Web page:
Grey Held: Poetry: Jan 2022

Southern Legitimacy Statement: I grew up in the capital of the Confederacy, a stone’s throw from the James River. My dad grew up on Monument Avenue, a stone’s throw from the Jefferson Davis monument. My grandpa used to say “you can’t beat a dead mule and expect him to pull the cart.”


You talk slow, you think slow, I overheard 
my freshman roommate say
to my other roommate, who teased me
about my  y’alls, my yonder’s.

They branded my accent—
or tobacco-barker’s cry. 

First week of classes  culminated 
with all-night poker in the dorm floor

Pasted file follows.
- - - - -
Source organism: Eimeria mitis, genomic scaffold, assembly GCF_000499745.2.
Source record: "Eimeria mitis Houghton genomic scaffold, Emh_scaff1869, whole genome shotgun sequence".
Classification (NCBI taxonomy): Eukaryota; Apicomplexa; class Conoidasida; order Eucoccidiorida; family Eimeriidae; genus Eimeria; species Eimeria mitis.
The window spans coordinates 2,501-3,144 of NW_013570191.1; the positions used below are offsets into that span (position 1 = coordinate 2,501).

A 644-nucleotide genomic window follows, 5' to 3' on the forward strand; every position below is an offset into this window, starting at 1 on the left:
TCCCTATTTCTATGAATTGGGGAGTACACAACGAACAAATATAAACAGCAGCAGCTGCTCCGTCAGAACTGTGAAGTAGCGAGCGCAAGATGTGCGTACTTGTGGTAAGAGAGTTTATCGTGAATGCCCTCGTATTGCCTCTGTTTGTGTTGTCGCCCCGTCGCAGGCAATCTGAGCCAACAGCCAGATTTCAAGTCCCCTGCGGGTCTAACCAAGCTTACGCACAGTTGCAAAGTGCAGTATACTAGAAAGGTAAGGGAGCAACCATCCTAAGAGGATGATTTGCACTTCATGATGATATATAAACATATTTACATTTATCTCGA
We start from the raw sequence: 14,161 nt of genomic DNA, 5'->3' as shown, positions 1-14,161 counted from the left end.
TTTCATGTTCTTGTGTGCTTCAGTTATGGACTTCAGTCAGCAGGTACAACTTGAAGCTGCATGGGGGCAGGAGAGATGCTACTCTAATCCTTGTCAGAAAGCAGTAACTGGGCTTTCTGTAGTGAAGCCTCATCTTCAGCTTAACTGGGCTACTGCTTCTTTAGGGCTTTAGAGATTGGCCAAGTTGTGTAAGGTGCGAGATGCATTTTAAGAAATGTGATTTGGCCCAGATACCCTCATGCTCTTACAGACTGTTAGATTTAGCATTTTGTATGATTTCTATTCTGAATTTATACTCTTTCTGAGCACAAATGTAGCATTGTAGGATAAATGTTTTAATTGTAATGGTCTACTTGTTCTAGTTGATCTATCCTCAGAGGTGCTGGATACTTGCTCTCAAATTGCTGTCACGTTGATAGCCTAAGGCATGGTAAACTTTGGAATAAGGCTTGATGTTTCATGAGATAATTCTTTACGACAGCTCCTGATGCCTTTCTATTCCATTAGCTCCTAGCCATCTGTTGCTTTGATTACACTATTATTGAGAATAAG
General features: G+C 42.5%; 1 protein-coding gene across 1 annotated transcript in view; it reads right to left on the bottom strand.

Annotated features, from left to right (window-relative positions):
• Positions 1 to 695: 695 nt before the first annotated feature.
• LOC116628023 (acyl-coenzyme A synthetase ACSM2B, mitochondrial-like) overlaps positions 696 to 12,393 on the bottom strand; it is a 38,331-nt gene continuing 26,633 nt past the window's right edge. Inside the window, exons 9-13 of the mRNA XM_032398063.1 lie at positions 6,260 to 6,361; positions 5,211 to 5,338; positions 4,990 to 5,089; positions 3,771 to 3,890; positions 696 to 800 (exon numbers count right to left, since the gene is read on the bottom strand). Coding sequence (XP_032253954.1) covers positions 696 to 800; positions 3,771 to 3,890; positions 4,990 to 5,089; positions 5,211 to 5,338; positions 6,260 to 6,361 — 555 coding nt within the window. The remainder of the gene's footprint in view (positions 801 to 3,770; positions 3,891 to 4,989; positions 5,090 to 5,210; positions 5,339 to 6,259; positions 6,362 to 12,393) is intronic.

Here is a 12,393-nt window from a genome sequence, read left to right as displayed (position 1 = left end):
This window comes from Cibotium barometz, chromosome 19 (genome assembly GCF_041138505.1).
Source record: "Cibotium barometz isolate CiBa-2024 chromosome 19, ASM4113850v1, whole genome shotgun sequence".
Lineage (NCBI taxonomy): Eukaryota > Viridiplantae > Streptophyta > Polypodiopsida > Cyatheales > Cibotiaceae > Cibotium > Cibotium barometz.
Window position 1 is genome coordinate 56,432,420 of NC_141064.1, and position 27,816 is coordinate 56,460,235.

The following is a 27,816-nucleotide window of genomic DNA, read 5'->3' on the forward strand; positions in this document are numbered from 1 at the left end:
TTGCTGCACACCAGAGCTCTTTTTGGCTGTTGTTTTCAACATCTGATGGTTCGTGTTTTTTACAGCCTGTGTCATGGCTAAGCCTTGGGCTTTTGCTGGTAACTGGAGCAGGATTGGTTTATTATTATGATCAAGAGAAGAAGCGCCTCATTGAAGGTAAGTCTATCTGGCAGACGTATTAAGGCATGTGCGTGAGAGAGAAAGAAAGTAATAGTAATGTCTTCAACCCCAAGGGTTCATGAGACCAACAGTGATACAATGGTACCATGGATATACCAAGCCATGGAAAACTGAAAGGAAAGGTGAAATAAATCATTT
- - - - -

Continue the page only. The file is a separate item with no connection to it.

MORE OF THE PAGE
lounge—Pabst Blue Ribbon, a circular table
with five  guys wearing Yankees  
baseball caps and me, folding my lousy 
hand and letting slip from my mouth an
it doesn’t amount  to a hill of beans. 

They start called me Hill of Beans. 

That fall and winter of my freshman year
I kept my mouth shut in public, as in private 
I practiced scooping the gnat of my accent 
out of my glass of Southern Comfort,
scooping it out, before it drowned.